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Lake Erie Warriors Renamed Lake Erie Eagles (probably)

Paul here, pinch-hitting for Phil this weekend.

On Wednesday afternoon I posted this tweet about the logo for the Lake Erie Warriors, a new junior hockey team slated to begin play this fall:

I didn’t say anything except “Quite a logo,” because I figured it spoke for itself. (Continue reading)

’Skins Watch: Hockey Team Sets New Standard in WTF-ness

What you see at right (and can click to enlarge) is the logo for the Lake Erie Warriors, a Pennsylvania-based team in the new National College Prospects Hockey League, which will have its inaugural season this fall. The team and the logo have existed for at least four months, but I didn’t become aware of them until yesterday, when reader Bill Stewart brought them to my attention. “I’m not generally against Native American themes, but this just seems in poor taste,” he wrote. “Can’t believe that’s what they went with.”

Neither can I.

In case you’re wondering, the logo also appears on the team’s jersey (click to enlarge): (Continue reading)

Some Thoughts on the WaPo’s ‘Redskins’ Poll

On Friday I said that at some point this week I’d be sharing my thoughts about The Washington Post’s “Redskins” poll results. Today is that day.

Before we dive in, let me remind everyone where I’ve stood on all this. While I’ve supported the movement to eliminate “Redskins” as a team name, that’s just one component of my larger concern about the use of Native American imagery in sports. “Redskins” and Chief Wahoo have been the low-hanging fruit for this movement, but I’ve also been opposed to the Braves’ tomahawk imagery, the Chiefs’ arrowhead imagery, and so on.

In addition, I’ve generally been in favor of a permission-based model. I’m fine with Florida State calling its teams the Seminoles, for example, because the Seminole tribe has given its permission for them to do so (and ditto for the Utah and the Utes, and CMU and the Chippewas). My reason for favoring the permission-based model is simple: I think Native imagery belongs to Natives and shouldn’t be used by non-Natives to sell stuff — not because the imagery is “offensive,” but because one of the first things we learn as children is that we shouldn’t use something that doesn’t belong to us.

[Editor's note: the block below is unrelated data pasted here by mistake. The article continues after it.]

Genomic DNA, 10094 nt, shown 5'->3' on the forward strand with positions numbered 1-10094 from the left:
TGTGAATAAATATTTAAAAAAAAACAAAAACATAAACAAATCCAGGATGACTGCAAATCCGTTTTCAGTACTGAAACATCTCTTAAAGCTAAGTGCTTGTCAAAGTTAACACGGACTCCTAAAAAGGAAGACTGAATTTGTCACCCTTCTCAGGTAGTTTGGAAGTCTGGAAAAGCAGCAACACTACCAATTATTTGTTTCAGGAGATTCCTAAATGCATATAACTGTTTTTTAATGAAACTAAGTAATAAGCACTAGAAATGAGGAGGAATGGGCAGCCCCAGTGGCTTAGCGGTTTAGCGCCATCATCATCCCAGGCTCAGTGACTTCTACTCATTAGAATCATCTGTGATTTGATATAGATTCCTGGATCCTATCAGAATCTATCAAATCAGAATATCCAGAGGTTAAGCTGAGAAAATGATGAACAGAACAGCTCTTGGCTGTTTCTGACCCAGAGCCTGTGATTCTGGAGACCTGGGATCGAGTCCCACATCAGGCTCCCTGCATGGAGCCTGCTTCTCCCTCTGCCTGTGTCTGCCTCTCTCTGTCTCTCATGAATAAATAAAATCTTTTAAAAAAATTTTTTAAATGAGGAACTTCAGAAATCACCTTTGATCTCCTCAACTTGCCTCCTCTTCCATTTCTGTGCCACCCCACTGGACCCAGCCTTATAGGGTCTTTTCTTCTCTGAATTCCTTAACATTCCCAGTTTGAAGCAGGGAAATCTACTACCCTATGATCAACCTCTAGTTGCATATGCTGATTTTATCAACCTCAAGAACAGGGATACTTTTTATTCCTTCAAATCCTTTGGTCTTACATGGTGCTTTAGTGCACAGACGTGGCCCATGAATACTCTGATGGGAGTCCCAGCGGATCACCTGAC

With all of that in mind, here are some of my thoughts on the poll results. I apologize for the length — there was a lot to process here. For the sake of convenience, I’m going to occasionally use the terms “name-changers” (for people who have advocated changing the ’Skins name) and “name-keepers” (for those who’ve wanted the name retained). (Continue reading)

WaPo Poll: Most Native Americans Okay with ‘Redskins’

Big ’Skins Watch news yesterday, as The Washington Post, whose editorial board has been a longtime supporter of the “change the name” movement, rolled out the results of a new nationwide poll showing that an overwhelming majority of Native Americans have no problem with “Redskins” as a team name.

As you might expect, I received a lot of emails and tweets yesterday asking what I think of the poll results. As you might also expect, I do indeed have quite a few thoughts on the matter, which I’d like to share. Unfortunately, I was busy yesterday with ESPN work and some other stuff, and then I had to attend a friend’s birthday party in the evening, and today I’m going out to Long Island to see my mom, so I simply haven’t had time to address this. But I’ll get to it next week, promise.

In the meantime, I strongly, strongly suggest that anyone interested in this issue take some time to digest the Post’s entire package, which consists of four components. I read them myself in the following order, and I recommend that you do the same (note that the Post has a 10-article-per-month limit for non-subscribers; if you max out, however, you can keep getting access to 10 additional articles by switching to another browser, and then another, etc.): (Continue reading)